Wireless networks free up radiology departments, within limits

December 20, 2007

Unfettered by wires or workstations, radiologists stroll through the hospital, viewing medical images and signing off on reports. But physical limitations and security issues still pose hurdles to large-scale implementation of wireless solutions.

Unfettered by wires or workstations, radiologists stroll through the hospital, viewing medical images and signing off on reports. But physical limitations and security issues still pose hurdles to large-scale implementation of wireless solutions.

"Wireless networks are becoming more affordable and available," said Dr. Khan Siddiqui, a radiology fellow at Geisinger Medical Center in Danville, PA. "Penetration is still slow in the hospital environment, and it is almost nonexistent in the radiology department."

Siddiqui and colleagues examined the feasibility of using PDAs with wireless local area network (WLAN) capability within the radiology department. They used the 802.11b wireless network protocol and a dynamic wireless encryption protocol for security. They gave two different PDAs and two different tablet PCs to four radiologists and four residents.

All the study participants had more than two years' experience using PDAs. After evaluating the devices for two weeks, they answered an online questionnaire.

Siddiqui reported that the WLAN provided full network coverage, with occasional lockouts when the devices moved out of range. The users achieved an average network speed of 2 Mbps.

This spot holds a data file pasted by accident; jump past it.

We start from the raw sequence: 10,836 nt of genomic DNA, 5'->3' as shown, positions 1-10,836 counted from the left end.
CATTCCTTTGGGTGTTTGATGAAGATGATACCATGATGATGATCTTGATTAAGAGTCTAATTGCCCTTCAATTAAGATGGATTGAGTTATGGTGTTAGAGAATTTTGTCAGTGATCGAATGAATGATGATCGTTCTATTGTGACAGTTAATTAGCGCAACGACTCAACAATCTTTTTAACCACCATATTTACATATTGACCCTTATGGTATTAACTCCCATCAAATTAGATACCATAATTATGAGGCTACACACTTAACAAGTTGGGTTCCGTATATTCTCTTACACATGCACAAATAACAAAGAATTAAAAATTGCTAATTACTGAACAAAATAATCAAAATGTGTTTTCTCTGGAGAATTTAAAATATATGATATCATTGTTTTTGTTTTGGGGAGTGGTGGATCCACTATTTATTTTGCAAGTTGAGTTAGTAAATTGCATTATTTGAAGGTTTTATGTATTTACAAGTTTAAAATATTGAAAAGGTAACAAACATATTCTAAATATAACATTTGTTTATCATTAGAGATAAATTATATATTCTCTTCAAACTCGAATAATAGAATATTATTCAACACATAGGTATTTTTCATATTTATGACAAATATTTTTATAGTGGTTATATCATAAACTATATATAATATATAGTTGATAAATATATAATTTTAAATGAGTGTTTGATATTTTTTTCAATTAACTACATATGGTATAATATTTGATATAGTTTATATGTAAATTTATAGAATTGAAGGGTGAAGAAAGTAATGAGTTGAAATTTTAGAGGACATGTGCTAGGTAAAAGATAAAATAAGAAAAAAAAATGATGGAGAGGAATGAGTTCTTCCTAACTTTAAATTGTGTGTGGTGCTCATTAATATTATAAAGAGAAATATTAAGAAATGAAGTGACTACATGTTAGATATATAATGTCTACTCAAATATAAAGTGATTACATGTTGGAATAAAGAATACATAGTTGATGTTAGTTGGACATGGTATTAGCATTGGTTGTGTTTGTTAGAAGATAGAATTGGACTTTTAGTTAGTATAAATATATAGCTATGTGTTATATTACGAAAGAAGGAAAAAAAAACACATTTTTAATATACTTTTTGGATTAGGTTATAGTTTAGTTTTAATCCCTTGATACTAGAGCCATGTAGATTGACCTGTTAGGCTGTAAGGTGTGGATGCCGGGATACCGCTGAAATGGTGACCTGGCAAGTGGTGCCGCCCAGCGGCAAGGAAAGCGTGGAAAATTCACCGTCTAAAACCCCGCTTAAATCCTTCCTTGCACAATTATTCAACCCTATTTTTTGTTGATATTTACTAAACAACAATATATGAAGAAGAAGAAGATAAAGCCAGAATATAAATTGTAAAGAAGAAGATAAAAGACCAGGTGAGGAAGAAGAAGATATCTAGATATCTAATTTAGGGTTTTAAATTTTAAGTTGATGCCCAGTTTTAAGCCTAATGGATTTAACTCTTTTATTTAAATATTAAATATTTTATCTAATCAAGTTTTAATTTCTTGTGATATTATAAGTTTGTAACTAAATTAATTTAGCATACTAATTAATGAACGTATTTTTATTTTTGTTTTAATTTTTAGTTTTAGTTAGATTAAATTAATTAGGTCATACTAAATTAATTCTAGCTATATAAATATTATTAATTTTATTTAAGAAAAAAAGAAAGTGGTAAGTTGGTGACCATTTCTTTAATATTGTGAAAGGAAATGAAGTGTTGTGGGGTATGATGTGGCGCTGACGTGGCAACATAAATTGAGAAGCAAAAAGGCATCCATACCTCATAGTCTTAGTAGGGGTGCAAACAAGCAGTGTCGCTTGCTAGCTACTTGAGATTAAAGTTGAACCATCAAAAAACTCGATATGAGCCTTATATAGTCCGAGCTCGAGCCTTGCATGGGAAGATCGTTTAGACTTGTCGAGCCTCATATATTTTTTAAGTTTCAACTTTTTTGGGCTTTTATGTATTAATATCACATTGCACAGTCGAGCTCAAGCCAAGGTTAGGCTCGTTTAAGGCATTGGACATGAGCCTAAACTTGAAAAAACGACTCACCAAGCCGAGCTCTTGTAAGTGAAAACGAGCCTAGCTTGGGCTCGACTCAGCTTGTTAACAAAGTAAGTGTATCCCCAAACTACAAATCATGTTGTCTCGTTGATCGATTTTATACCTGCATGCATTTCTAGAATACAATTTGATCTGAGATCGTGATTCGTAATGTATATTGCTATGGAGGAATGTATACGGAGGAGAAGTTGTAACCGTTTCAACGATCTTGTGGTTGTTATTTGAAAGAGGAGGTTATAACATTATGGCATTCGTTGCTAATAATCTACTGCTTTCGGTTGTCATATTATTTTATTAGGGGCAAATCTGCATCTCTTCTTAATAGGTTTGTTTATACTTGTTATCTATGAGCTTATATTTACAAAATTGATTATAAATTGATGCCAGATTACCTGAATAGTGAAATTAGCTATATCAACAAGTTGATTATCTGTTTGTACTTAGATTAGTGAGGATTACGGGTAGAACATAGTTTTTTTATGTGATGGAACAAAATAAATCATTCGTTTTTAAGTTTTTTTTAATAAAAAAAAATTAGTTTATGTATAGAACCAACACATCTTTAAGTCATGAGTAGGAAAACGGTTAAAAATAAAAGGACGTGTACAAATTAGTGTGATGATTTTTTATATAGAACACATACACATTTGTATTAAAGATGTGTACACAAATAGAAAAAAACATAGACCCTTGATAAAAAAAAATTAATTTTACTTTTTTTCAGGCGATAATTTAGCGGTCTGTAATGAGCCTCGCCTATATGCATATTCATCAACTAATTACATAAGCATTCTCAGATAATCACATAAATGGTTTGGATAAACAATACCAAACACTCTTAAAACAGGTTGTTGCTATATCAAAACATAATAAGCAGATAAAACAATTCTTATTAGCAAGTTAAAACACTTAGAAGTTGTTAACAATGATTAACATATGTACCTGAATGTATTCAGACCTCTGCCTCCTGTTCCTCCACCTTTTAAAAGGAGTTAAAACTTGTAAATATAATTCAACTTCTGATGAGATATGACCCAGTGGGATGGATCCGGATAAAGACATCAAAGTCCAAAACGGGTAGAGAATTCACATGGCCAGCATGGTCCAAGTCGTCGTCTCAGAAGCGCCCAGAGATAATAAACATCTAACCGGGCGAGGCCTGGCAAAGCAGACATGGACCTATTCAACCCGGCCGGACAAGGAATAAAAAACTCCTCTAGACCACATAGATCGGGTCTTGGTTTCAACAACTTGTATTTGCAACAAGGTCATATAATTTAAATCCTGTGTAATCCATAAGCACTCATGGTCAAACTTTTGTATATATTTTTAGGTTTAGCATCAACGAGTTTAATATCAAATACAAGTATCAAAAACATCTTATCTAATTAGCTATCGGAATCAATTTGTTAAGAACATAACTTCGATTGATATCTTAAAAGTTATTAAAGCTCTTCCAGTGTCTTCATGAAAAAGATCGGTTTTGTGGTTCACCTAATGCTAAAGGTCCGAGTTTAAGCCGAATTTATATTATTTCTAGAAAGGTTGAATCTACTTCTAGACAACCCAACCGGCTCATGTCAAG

The study participants found the PDA to be more portable than the tablet PC, but the expansion pack needed for WLAN access made the devices bulky. They rated image quality better on the tablet PC than on the PDA.

Image quality on a small PDA was not adequate for primary image interpretation, but signing reports was feasible on all of the devices, Siddiqui said.

The users considered the ability to sign reports and use e-mail at will to be among the best features of the devices. The large size and short battery life were the worst features, they reported.

Dr. Peter Gocke at University Hospital of Essen in Germany studied the use of tablet PCs for wireless image distribution. Two tablet PCs were distributed to each of six hospital wards.

"As soon as we implemented PACS in the hospital, we had a dramatic change in how images were viewed," Gocke said.

Images became available only where hardware allowed physicians to view them. The use of tablet PCs with wireless network access increased those opportunities, he said.

Gocke and colleagues added 802.11 a/b/g access points throughout the wards and configured the tablet PCs to access the PACS Web server for image and report delivery.

"Wireless networks are more complex then wired networks, especially in terms of security," he said.

Gocke listed several steps that network administrators should take to ensure a minimum of network security:

· disable service set identifier (SSID) broadcasting
· enable media access control (MAC) address filtering
· use wireless encryption protocol (WEP) 128-bit , not 64-bit, keys
· use virtual private networks (VPNs)
· place a firewall between the wireless and the wired network

Even with all these measures in place, security remains an issue. Sending patient information over wireless networks is still somewhat restricted in Germany, Gocke said. The arrival of 802.11i should address many current security concerns.

The study participants successfully accessed clinical images at the patient's bedside. The popularity of the tablet PCs, measured by an opinion poll, contributed to greater acceptance of IT systems in the hospital, Gocke said.